Rare and Important Americana from David Lesser Antiquarian Books
By Michael Stillman
David M. Lesser Fine Antiquarian Books offers a regular flow of Rare Americana. Catalogue 97 fits right in with this series, offering more rare and unusual items within the field, primarily but not exclusively from the period from the Revolution to Reconstruction. Lesser's catalogues are always informative and entertaining, a source of knowledge as well as material. His thorough descriptions, including placing each document in its historical perspective, make each of these catalogues a lesson in American history. Here are a few of the items offered in Catalogue 97.
One of the most important (and expensive) of Indian books is the "History of the Indian Tribes of North America," by Thomas McKenney and James Hall. McKenney was the first Director of Indian Affairs, and after he was dismissed from the position by President Andrew Jackson in 1830, he journeyed into the West to obtain and preserve as much information about the Indians as he could. For those who cannot afford the six figures required to purchase that work, here is a more reasonably priced item from McKenney. It is Documents and Proceedings Relating to the Formation and Progress of a Board in the City of New York, for the Emigration, Preservation, and Improvement, of the Aborigines of America. July 22, 1829. Interestingly, McKenney, who was deeply concerned about the welfare of the Indians, promotes a program similar to one favored by Jackson, much less their friend. Both favored resettlement of eastern tribes in the west, ostensibly to protect them from whites (McKenney is a bit more believable as Jackson had the power and legal authority to protect eastern Indians and refused to do so). In this pamphlet, McKenney urges relocating the eastern tribes, as "without this change, the Indians must perish." He goes on to note that beyond the Mississippi River, President Jackson "has provided a country large enough for all of you. There your white brothers will not trouble you; they will have no claim to the land, and you can live upon it..." Of course, that promise lasted only until white settlers decided they wanted the land west of the Mississippi as well. Item 92. Priced at $275.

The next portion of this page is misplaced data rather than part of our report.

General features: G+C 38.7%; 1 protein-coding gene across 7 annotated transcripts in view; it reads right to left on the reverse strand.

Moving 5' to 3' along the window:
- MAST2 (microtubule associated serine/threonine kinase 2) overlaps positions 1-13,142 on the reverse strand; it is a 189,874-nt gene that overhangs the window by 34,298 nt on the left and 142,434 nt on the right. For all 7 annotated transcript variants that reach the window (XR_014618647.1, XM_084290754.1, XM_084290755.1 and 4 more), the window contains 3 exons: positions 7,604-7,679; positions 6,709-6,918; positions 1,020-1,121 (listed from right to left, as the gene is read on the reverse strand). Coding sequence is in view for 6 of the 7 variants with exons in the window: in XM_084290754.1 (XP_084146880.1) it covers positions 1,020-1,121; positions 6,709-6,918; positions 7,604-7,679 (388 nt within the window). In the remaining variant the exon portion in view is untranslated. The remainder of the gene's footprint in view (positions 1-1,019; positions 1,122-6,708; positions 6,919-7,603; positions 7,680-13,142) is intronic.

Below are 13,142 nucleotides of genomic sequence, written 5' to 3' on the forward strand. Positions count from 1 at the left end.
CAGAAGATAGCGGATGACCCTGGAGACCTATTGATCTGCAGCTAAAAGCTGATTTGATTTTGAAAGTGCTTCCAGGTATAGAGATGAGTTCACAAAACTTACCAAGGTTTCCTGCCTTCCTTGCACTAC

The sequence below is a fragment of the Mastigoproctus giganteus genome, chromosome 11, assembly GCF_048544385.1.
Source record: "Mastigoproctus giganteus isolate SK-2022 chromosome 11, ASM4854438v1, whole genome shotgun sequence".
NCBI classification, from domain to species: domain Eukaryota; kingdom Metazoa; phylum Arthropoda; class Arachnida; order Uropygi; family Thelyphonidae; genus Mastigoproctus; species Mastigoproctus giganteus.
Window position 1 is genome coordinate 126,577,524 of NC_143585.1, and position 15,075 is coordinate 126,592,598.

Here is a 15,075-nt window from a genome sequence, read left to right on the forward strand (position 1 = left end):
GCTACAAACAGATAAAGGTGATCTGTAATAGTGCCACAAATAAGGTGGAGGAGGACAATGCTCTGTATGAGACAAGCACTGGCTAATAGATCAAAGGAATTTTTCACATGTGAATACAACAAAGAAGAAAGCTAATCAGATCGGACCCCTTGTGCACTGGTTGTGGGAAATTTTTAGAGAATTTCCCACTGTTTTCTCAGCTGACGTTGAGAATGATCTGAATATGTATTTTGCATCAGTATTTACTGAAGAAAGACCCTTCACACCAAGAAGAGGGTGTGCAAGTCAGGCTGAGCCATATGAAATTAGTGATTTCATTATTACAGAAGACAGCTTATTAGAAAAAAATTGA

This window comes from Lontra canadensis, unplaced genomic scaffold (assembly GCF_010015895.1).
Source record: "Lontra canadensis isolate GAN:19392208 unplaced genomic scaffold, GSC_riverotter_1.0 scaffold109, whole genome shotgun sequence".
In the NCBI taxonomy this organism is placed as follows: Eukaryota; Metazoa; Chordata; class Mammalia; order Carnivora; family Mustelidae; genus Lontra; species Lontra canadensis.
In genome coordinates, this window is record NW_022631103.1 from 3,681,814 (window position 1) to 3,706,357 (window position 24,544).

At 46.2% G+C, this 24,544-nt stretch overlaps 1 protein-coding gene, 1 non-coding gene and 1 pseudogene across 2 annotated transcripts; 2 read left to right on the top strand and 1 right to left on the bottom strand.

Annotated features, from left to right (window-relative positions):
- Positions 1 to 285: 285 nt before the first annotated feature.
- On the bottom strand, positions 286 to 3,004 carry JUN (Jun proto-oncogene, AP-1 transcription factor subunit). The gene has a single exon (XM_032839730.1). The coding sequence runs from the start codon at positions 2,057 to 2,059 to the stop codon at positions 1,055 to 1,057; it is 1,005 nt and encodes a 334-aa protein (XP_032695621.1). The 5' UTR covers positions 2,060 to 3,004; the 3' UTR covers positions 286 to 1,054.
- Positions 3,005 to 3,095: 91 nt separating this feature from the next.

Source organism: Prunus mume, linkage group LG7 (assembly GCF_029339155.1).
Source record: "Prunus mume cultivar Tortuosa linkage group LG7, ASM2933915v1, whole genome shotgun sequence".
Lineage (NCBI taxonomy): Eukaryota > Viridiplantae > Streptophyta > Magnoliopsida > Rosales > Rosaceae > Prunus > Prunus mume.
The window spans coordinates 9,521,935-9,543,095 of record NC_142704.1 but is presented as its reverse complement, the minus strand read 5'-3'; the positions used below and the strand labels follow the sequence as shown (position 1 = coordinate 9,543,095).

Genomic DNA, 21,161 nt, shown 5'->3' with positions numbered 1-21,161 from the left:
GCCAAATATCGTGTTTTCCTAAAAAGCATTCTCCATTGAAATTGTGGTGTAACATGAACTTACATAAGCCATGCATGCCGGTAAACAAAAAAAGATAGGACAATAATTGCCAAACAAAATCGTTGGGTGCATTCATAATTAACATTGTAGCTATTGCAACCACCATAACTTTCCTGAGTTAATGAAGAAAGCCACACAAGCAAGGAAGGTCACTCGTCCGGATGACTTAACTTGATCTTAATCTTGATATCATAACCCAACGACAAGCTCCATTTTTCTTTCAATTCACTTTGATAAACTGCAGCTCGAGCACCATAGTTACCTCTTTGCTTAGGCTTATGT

Item 66 is a broadside poem, perhaps circa 1850s, a piece of Irish ethnic "humor" called The Street Sweeper's Dream. It is supposed to be the dream of a street sweeper, one of those people who swept up after horses (the pre-auto form of transportation was even more polluting than the car). In his Irish dialect, the sweeper proclaims how he likes his job, for which he is supposedly paid well, but at night, " I hov such terrible dhreams." What are those dreams? Here we go: "There's harseshit in the wather-pail, and harsehit in the sink, / Harseshit in uvree bite I ate, an' uvree thing I dhrink." This classic piece of harseshit is yours for $500.